The 17 sins of Fake Patty’s Day

By The Mercury

Local authorities are attempting to draw a bright line around unacceptable behaviors at next weekend’s Fake Patty’s Day events that are likely to land participants in legal trouble.

City and police officials on Friday posted a nearly two-page list of warnings and cautions to prospective party-goers on the city’s website. The document specifically cited 17 violations of state law or municipal ordinance, and included this advisory in capital letters:



The county’s top law enforcement officer said enforcement plans are identical to last year’s; the advance publicity appeared designed to discourage problematic behavior rather than suggest a tougher approach.

“We are after compliance,” said RCPD director Brad Schoen. “There are certain things that we will have zero tolerance for, but just like last year, it will be things that involve public safety.”

Although authorities didn’t put it in precisely those terms, the 17 specified problems appeared to amount to a list of the most common problems from years past. That list included:

Minor in possession of alcoholic beverages.

Open container (21 years or older).

Transporting an open container.

Intoxicated pedestrian in the street.

Furnishing alcohol to a minor.

Hosting minors.

Open saloon.

Various ID offenses.

Disorderly conduct.

Public nudity.

Resisting arrest.

Possession of marijuana and/or drug paraphernalia.


Urinating and/or defecating in public.

Public nuisances.


Smoking indoors.

Those offenses carry various legal penalties for the most part involving fines, although some can also involve jail time.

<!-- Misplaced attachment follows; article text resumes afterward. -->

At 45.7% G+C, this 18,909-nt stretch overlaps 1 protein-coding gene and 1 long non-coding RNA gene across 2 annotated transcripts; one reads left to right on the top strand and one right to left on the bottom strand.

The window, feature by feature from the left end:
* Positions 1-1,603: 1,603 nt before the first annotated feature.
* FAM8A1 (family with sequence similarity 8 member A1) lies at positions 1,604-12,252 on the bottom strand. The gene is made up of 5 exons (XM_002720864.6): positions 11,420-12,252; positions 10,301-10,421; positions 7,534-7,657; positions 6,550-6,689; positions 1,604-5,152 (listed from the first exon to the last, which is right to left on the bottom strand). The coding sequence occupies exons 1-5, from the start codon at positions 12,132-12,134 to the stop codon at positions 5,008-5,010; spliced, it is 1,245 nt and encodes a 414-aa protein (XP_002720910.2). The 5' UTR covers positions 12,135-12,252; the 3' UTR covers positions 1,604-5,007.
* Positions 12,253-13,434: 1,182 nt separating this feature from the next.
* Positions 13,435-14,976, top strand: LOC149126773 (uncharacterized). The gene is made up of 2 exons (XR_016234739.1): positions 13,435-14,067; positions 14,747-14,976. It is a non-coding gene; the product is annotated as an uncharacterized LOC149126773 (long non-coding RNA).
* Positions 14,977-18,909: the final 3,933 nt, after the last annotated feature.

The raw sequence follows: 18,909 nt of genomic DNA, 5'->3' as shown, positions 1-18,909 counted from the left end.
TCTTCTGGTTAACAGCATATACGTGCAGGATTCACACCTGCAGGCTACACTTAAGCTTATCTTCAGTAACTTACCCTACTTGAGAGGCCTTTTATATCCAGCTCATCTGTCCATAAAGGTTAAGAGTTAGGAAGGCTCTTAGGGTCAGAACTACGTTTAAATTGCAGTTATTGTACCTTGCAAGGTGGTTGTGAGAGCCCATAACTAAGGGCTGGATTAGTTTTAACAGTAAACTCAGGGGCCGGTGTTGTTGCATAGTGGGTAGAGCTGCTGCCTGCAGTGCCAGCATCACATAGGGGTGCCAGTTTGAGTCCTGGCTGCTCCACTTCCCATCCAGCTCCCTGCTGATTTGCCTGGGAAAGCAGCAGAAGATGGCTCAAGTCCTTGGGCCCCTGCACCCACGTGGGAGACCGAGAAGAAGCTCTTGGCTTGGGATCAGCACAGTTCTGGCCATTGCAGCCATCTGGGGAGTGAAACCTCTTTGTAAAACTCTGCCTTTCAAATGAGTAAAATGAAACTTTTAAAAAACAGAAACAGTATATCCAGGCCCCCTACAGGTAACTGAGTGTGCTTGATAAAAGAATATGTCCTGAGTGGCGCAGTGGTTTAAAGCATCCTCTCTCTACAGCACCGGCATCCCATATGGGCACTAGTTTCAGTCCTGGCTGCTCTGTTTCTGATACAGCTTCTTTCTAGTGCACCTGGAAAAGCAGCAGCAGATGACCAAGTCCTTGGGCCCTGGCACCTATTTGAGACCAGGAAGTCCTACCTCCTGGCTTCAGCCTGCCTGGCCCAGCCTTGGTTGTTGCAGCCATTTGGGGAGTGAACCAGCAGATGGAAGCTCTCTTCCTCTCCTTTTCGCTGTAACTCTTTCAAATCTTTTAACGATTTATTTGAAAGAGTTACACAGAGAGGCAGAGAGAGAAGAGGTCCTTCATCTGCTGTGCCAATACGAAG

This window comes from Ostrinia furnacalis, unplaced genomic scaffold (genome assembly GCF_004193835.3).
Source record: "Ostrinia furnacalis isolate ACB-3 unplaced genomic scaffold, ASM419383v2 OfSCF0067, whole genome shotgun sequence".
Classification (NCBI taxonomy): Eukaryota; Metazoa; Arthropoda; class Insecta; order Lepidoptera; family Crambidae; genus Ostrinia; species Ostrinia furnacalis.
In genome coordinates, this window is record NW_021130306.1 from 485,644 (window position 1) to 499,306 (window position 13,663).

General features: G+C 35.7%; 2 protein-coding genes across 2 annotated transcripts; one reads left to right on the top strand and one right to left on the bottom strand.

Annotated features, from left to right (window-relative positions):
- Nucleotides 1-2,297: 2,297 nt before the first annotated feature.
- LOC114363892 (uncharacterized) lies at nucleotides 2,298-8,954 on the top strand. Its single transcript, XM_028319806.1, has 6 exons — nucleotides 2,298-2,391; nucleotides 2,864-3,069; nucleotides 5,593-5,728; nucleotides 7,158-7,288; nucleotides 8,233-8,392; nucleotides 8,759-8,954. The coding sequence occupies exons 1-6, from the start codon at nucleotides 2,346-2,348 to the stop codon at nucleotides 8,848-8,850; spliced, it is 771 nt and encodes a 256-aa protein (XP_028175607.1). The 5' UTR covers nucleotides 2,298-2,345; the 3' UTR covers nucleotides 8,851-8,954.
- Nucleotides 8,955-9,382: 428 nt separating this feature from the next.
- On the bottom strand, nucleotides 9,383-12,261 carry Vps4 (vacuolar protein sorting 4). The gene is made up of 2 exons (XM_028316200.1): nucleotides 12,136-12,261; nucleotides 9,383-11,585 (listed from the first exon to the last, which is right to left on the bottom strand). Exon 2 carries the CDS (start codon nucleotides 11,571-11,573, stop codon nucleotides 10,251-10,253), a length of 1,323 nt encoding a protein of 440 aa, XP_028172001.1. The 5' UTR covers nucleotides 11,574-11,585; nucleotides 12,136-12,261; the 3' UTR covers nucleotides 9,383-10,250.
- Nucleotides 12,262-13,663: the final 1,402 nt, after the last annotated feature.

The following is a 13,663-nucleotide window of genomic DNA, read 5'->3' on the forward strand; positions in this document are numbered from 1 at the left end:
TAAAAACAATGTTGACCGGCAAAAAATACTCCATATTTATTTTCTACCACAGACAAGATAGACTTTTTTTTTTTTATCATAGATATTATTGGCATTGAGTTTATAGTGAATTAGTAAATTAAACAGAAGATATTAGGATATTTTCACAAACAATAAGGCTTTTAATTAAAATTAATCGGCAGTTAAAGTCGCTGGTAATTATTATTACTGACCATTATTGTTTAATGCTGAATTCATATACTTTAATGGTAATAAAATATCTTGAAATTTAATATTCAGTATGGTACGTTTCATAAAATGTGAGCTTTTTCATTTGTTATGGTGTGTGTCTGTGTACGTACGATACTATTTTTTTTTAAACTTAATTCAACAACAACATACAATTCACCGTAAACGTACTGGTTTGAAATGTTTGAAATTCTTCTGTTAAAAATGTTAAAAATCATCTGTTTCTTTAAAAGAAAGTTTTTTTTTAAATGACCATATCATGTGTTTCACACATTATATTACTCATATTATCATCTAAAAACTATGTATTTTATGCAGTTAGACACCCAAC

The website posting warned “those who intend to overindulge in alcohol, abandon personal responsibility and commit crimes” that “all state and local laws will be enforced” Saturday.

City manager Ron Fehr noted that a command post is in the process of being established at the City Park ice rink, which is shut down for the season, and it will be fully operational Saturday. “We will do our best to keep things orderly,” he said.

Schoen acknowledged that authorities’ ability to respond to violations may be limited by the number of officers and the number of violators.  “ Clearly, we are in a position that we will not tolerate any sort of fighting or any outrageous behavior that might lead to people being injured,” he said. “ “It’s a case where it’s not possible to catch all the fish in the sea that day, but that doesn’t mean you ignore all the fish either.

He and Fehr agreed that the system employed last year seemed to work well. Schoen characterized it as “Enforcement oriented, but at the same time willing to work with people.” He added that authorities understand some participants don’t know the rules. “I, myself, ran into three or four people from out of town last year. And it was, “Ok, come on. You can’t do that here. Pour it out.” And they were like, “Oh.”

At the same time, he added that the event’s age makes it less likely that participants would be unfamiliar with behavior standards. “The officers have discretion in those matters,” he said.

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